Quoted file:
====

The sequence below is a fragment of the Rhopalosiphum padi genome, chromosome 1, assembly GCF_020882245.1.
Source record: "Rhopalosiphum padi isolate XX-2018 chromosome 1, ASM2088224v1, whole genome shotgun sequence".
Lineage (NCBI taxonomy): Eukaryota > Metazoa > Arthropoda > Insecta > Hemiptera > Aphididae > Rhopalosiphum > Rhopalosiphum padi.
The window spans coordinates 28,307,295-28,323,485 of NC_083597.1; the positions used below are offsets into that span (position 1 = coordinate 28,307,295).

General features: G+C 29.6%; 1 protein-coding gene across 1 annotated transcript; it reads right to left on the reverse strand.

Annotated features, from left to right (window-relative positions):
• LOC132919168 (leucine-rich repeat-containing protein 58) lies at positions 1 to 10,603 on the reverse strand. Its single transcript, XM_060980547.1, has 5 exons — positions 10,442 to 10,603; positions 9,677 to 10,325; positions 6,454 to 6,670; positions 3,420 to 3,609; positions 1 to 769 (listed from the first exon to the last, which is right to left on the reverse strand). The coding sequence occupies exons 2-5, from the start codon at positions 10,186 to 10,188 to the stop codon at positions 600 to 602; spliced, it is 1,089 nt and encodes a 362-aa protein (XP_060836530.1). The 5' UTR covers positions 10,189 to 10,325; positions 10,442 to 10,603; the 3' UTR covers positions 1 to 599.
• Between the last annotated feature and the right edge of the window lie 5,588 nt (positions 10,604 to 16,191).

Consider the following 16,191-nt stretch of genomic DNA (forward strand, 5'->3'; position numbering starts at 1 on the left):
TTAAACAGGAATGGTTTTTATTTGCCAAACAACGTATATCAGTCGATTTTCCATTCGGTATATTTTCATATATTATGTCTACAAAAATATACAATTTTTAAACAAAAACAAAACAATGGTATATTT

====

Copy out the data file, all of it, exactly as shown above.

The sequence below is a fragment of the Rhopalosiphum padi genome, chromosome 1, assembly GCF_020882245.1.
Source record: "Rhopalosiphum padi isolate XX-2018 chromosome 1, ASM2088224v1, whole genome shotgun sequence".
Lineage (NCBI taxonomy): Eukaryota > Metazoa > Arthropoda > Insecta > Hemiptera > Aphididae > Rhopalosiphum > Rhopalosiphum padi.
The window spans coordinates 28,307,295-28,323,485 of NC_083597.1; the positions used below are offsets into that span (position 1 = coordinate 28,307,295).

General features: G+C 29.6%; 1 protein-coding gene across 1 annotated transcript; it reads right to left on the reverse strand.

Annotated features, from left to right (window-relative positions):
• LOC132919168 (leucine-rich repeat-containing protein 58) lies at positions 1 to 10,603 on the reverse strand. Its single transcript, XM_060980547.1, has 5 exons — positions 10,442 to 10,603; positions 9,677 to 10,325; positions 6,454 to 6,670; positions 3,420 to 3,609; positions 1 to 769 (listed from the first exon to the last, which is right to left on the reverse strand). The coding sequence occupies exons 2-5, from the start codon at positions 10,186 to 10,188 to the stop codon at positions 600 to 602; spliced, it is 1,089 nt and encodes a 362-aa protein (XP_060836530.1). The 5' UTR covers positions 10,189 to 10,325; positions 10,442 to 10,603; the 3' UTR covers positions 1 to 599.
• Between the last annotated feature and the right edge of the window lie 5,588 nt (positions 10,604 to 16,191).

Consider the following 16,191-nt stretch of genomic DNA (forward strand, 5'->3'; position numbering starts at 1 on the left):
TTAAACAGGAATGGTTTTTATTTGCCAAACAACGTATATCAGTCGATTTTCCATTCGGTATATTTTCATATATTATGTCTACAAAAATATACAATTTTTAAACAAAAACAAAACAATGGTATATTT